Nine years ago, a Harvard law professor came up with a new concept: a government agency dedicated solely to protecting consumers from unscrupulous financial companies, like the Consumer Product Safety Commission protecting us from faulty microwaves. Today Elizabeth Warren’s Consumer Financial Protection Bureau (CFPB) is fully operational and has already earned Americans about $ 10 billion in bank claims since it began monitoring.
One financial product remains in the shadows, however, attacking consumers: payday loans. The same CFPB just announced rules to regulate the industry, proposing that lenders be required to check whether clients have a chance to repay what they borrow and limiting the number of times a borrower can roll over loans while by accumulating interest and fees. But the powers of the CFPB are also limited: it cannot cap interest rates, which frequently rise to 400%, nor restrict access to these short-term loans. Meanwhile, too many Americans who can’t afford the minimum deposit needed for a traditional bank account, or who don’t live near branches or just don’t trust banks, have no other choice. that towards payday lenders and other types of risky, expensive products.
Elizabeth Warren has a new crusade, however, and she could fill that vast void: postal banking.
Almost 10 million households are described as “unbanked”, which means that they do not have traditional banking products such as a current account. Another 25 million are “underbanked,” meaning they have an account but still turn to payday loans or similar products. Together, these two groups represent almost a third of all households in the country. The so-called alternative products on which they rely (payday loans, prepaid debit cards, check cashing services) cost them nearly $ 90 billion per year in interest and fees, an average of around 2,400 $ per family.
The United States Postal Service would be a much friendlier lender. If the USPS offered debit cards, savings accounts, and small loans, it could save the average underbanked family more than $ 2,000 a year. Even if only a tenth of the 12 million people who take out payday loans each year got a small loan from the mail, they would save more than half a billion dollars.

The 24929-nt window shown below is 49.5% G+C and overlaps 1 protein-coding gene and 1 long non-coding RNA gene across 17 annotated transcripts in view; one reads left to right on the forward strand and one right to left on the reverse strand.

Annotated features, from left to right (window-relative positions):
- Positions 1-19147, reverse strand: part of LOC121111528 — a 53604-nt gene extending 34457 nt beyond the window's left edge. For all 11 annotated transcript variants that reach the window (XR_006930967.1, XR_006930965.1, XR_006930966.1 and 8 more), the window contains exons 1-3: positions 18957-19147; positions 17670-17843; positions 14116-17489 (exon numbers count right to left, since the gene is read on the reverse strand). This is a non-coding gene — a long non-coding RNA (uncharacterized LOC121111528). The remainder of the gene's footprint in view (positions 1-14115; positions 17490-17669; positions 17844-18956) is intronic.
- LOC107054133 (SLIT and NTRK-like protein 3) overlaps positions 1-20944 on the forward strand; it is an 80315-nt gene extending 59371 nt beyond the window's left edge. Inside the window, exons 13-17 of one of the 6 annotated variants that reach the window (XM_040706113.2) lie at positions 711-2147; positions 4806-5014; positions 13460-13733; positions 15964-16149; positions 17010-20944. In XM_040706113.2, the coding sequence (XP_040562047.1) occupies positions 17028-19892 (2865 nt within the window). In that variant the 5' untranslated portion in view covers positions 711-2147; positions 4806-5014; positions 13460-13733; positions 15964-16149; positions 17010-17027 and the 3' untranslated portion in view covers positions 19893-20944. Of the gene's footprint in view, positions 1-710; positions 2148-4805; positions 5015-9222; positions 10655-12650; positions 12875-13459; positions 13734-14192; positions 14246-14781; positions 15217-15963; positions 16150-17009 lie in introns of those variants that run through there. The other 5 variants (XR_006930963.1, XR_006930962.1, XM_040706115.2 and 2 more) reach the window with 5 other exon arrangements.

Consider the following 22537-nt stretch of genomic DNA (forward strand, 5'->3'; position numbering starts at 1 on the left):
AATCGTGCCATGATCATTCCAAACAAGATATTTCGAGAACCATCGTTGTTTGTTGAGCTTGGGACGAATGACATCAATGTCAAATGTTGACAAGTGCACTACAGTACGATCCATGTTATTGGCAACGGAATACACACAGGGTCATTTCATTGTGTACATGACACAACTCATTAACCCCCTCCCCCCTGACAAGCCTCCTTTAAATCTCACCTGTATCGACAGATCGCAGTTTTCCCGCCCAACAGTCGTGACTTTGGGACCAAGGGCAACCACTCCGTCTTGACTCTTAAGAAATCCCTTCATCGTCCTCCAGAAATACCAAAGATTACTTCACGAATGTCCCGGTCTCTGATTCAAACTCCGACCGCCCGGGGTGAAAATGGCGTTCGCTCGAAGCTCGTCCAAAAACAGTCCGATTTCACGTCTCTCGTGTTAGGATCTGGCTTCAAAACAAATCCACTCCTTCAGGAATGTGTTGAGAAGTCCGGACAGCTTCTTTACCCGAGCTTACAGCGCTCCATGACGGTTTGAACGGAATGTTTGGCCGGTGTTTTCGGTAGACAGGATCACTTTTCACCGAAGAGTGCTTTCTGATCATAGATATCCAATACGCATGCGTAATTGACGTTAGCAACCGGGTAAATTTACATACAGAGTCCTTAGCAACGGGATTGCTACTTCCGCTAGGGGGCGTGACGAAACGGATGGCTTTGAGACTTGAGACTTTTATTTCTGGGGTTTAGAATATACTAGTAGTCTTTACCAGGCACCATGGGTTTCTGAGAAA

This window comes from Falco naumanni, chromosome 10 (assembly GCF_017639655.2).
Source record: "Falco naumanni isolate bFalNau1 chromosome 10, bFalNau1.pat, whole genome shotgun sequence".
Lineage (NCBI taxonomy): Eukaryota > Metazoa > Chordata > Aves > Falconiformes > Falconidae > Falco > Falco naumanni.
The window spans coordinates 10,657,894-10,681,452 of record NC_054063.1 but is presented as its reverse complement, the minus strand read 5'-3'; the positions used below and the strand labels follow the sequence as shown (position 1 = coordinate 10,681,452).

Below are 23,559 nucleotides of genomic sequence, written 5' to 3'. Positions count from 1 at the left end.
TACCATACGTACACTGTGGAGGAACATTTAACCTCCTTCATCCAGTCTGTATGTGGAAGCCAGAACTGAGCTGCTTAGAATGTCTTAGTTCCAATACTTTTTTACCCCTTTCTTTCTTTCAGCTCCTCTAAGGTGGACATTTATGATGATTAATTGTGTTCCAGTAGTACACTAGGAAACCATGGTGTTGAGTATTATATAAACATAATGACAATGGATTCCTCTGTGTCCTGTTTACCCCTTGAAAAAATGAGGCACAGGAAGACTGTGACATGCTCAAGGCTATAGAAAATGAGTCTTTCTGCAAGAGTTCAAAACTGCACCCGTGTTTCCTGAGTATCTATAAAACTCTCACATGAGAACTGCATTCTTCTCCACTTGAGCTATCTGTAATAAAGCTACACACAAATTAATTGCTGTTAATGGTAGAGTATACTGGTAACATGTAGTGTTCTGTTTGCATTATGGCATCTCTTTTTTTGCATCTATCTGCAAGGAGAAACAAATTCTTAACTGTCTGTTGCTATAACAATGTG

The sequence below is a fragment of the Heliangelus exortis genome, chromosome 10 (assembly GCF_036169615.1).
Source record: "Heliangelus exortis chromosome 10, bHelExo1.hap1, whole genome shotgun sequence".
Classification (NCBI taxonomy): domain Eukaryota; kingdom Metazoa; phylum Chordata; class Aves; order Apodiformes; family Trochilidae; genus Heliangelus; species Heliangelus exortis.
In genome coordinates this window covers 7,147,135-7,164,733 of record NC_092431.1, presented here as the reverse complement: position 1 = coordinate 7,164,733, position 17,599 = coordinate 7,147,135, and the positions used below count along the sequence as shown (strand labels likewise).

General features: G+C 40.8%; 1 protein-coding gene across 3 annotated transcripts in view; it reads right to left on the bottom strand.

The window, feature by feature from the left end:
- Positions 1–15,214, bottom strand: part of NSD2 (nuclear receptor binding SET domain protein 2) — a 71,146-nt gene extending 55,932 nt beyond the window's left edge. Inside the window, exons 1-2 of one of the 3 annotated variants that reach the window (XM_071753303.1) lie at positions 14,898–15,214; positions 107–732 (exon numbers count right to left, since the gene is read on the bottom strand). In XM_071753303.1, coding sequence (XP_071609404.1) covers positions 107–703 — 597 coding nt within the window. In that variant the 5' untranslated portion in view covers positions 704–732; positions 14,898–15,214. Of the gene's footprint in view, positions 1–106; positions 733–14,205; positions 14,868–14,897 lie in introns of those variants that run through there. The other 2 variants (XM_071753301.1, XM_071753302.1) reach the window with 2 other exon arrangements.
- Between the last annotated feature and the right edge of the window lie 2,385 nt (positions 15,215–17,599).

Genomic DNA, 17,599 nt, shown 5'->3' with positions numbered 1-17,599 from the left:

This notion may sound strange, but it doesn’t take a lot of imagination to see how the Post might enter the business. The USPS already has a large footprint, with more than 30,000 locations across the country, including small towns and rural areas; nearly 40 percent are in places without bank branches. The Post also offers money orders and prepaid debit cards through American Express: in fact, it sold 97 million money orders in 2014, to around 13 million people.
We have even had a rudimentary postal banking system in the past. Between 1911 and 1967, the USPS operated a postal savings system that allowed people to make deposits in certain locations. At its peak, more than 4 million people were using it, collectively depositing $ 3.4 billion. In addition, a number of other countries, from France to New Zealand, offer banking services through their post offices.
Customers would not be the only beneficiaries. Congress has pushed the USPS into dire financial straits, and postal banking represents a billion dollar opportunity. Even if only 10 percent of the money spent on alternative financial products instead went to mail-in offers, the USPS could see nearly $ 9 billion in additional revenue each year.
Warren has just helped launch “Take On Wall Street,” a coalition of lawmakers, labor leaders and rights organizations seeking to reform the country’s banks. One of the most important parts of the coalition calls for the creation of a postal banking system. Warren isn’t the only high-profile politician to back the idea either: Democratic presidential candidate Bernie Sanders included it in his own plan to overhaul Wall Street. But if Warren decides to fight for postal banking like she did for the CFPB, the flow of money out of the pockets of millions of Americans and into the coffers of predatory lenders may one day be halted soon.